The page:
Earlier this week The Sun asked me whether I was up for going into battle over the question of whether women deserve equal pay with men – on the side that they do not.
Of course I believe in equal pay for equal work – meaning by that equal hours, competence and commitment. But, as we know, a lot of feminists argue for female pay parity across the board even though most of these things are often not equal at all.
So I said yes, I was up for it.
I’ve been horrified by the way the feminist gender pay gap lobby have forced their phoney theory on to employers, public and private alike and in the law. It was on the basis of this spurious theory that Birmingham Council was forced to back-pay dinner ladies who claimed their work deserved equal pay to the heavy lifting of bin men. It nearly bankrupted the city. Needless to say in the decades that preceded Birmingham’s forced recognition of these part-time ladies’ claims, few, if any, of them had rushed to be employed in the better-paid role of working on the bins, to up their wages. Can’t think why.
Lifelong feminist campaigners continue to make this their mission, pressurising employers to treat women as the same as men, and worthy of the same pay and promotion regardless, even when they work fewer hours and have more ‘compassionate’ time off to deal with child care matters. It really cannot be helping the country’s productivity.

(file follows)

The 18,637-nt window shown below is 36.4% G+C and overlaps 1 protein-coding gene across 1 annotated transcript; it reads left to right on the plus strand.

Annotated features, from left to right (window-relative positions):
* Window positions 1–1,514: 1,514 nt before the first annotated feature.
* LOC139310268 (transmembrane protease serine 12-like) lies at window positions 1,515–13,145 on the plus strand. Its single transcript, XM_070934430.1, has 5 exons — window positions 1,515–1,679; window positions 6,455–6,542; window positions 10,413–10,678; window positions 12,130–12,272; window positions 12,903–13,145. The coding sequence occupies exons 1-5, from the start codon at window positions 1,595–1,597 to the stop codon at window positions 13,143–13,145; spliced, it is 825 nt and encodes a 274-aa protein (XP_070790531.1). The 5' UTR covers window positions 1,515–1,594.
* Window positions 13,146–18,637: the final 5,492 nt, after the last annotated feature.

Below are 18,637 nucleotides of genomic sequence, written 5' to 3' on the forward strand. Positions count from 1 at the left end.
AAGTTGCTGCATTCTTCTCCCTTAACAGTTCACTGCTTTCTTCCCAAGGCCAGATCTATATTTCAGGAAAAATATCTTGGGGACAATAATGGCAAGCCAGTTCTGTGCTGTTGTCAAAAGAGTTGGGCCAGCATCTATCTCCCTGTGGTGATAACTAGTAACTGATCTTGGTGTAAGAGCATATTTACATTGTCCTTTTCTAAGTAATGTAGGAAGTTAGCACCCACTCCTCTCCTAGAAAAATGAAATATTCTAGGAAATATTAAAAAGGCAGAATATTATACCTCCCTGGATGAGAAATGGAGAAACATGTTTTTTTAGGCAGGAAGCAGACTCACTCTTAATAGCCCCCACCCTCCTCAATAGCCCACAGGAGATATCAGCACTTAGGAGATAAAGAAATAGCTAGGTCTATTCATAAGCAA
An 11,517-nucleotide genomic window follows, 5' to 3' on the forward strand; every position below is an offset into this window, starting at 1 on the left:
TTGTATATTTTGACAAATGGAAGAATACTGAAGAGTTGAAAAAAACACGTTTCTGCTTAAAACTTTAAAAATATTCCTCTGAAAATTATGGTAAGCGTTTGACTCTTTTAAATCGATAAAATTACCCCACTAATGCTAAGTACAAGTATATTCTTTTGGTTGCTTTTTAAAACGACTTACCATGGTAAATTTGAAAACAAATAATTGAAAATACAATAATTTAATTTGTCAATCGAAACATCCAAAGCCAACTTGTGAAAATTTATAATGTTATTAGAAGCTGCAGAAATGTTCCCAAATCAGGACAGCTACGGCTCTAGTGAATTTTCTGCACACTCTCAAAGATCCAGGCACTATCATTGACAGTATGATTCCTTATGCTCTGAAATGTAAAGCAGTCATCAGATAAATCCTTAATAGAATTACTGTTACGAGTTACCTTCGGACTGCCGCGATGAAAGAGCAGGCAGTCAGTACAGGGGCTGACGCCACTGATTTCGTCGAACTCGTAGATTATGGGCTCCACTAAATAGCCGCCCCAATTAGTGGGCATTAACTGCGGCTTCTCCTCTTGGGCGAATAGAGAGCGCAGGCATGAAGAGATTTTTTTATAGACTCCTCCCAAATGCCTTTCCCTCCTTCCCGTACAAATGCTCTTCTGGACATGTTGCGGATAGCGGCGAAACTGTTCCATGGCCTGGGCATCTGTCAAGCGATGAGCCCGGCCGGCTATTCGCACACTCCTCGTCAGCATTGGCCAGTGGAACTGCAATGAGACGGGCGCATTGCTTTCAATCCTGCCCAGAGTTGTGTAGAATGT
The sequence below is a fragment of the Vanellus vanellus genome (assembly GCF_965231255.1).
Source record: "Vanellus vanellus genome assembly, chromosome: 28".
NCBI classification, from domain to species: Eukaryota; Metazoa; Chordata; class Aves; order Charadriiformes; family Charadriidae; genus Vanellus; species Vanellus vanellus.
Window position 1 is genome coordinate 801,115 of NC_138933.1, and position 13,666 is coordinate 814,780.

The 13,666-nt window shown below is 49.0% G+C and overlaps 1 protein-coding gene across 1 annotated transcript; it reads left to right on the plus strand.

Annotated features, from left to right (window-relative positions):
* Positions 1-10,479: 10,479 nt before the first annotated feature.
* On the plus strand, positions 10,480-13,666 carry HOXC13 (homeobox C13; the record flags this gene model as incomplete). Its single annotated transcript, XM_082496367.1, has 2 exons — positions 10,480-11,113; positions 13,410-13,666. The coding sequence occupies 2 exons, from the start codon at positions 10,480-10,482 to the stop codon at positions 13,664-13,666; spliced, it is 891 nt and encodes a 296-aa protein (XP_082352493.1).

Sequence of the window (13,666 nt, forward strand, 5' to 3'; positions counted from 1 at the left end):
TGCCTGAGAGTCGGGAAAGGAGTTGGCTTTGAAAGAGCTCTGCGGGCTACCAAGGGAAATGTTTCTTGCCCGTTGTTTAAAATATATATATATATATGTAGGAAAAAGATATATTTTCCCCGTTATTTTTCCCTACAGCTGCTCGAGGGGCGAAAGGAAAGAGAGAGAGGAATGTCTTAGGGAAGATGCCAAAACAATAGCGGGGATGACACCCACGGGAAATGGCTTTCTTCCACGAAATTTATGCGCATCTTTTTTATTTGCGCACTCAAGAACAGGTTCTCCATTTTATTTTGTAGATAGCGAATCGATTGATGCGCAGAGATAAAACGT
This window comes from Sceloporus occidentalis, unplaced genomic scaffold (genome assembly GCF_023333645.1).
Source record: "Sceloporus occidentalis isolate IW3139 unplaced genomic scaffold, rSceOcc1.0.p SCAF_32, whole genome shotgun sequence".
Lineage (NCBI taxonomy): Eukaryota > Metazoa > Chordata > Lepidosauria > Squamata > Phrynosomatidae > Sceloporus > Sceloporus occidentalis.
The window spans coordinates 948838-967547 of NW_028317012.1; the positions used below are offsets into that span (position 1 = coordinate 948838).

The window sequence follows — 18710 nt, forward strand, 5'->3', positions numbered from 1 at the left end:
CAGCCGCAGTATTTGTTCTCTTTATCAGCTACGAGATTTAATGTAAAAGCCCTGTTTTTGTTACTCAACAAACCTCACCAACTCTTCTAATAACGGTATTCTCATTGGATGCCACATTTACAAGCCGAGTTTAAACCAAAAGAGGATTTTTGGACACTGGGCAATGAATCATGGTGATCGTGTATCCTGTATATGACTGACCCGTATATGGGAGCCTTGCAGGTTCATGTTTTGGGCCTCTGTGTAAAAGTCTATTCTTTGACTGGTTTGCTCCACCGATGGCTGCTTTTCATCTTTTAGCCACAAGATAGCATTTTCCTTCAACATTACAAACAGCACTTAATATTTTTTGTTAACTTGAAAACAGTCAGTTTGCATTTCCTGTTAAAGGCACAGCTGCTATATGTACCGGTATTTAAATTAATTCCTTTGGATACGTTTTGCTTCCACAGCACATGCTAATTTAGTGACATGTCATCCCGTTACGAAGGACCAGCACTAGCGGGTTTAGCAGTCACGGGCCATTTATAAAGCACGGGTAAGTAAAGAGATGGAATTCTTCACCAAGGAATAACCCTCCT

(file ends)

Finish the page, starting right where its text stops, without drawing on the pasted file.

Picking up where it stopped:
But dare to say such women are not worth equal pay or are of less worth to their employer, and expect to be dead meat before the sun goes down.
This is what The Chase’s Ann Hegarty, bravely did. She defied convention and the risk of opprobrium to say that women do not deserve to get paid as much as men as they take off time from work to look after their kids.
She is right of course. She deserved support for her honesty. And the myth of the gender pay gap needed exposing. Here is what I wrote.